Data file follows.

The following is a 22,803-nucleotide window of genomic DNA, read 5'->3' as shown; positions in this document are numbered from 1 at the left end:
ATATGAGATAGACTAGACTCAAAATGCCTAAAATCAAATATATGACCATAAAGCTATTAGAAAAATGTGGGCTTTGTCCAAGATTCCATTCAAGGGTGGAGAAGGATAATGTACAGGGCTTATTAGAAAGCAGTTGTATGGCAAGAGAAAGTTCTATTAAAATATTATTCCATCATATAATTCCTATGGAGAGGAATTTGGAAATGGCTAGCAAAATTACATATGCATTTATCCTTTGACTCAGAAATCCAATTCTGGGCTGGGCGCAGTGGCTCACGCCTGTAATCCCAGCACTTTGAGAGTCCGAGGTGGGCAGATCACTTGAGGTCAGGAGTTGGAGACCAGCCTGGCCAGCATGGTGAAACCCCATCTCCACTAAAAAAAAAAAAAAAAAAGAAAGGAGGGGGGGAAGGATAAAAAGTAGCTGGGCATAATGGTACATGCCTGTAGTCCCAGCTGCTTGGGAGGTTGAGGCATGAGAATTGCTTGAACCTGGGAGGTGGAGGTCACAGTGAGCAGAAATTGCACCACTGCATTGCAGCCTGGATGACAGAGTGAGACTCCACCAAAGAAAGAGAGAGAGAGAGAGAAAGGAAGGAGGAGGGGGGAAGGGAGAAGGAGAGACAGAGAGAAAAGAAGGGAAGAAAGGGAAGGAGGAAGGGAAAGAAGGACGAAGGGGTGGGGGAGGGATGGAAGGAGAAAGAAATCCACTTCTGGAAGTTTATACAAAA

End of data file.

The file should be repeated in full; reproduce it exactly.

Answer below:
The following is a 22,803-nucleotide window of genomic DNA, read 5'->3' as shown; positions in this document are numbered from 1 at the left end:
ATATGAGATAGACTAGACTCAAAATGCCTAAAATCAAATATATGACCATAAAGCTATTAGAAAAATGTGGGCTTTGTCCAAGATTCCATTCAAGGGTGGAGAAGGATAATGTACAGGGCTTATTAGAAAGCAGTTGTATGGCAAGAGAAAGTTCTATTAAAATATTATTCCATCATATAATTCCTATGGAGAGGAATTTGGAAATGGCTAGCAAAATTACATATGCATTTATCCTTTGACTCAGAAATCCAATTCTGGGCTGGGCGCAGTGGCTCACGCCTGTAATCCCAGCACTTTGAGAGTCCGAGGTGGGCAGATCACTTGAGGTCAGGAGTTGGAGACCAGCCTGGCCAGCATGGTGAAACCCCATCTCCACTAAAAAAAAAAAAAAAAAAGAAAGGAGGGGGGGAAGGATAAAAAGTAGCTGGGCATAATGGTACATGCCTGTAGTCCCAGCTGCTTGGGAGGTTGAGGCATGAGAATTGCTTGAACCTGGGAGGTGGAGGTCACAGTGAGCAGAAATTGCACCACTGCATTGCAGCCTGGATGACAGAGTGAGACTCCACCAAAGAAAGAGAGAGAGAGAGAGAAAGGAAGGAGGAGGGGGGAAGGGAGAAGGAGAGACAGAGAGAAAAGAAGGGAAGAAAGGGAAGGAGGAAGGGAAAGAAGGACGAAGGGGTGGGGGAGGGATGGAAGGAGAAAGAAATCCACTTCTGGAAGTTTATACAAAA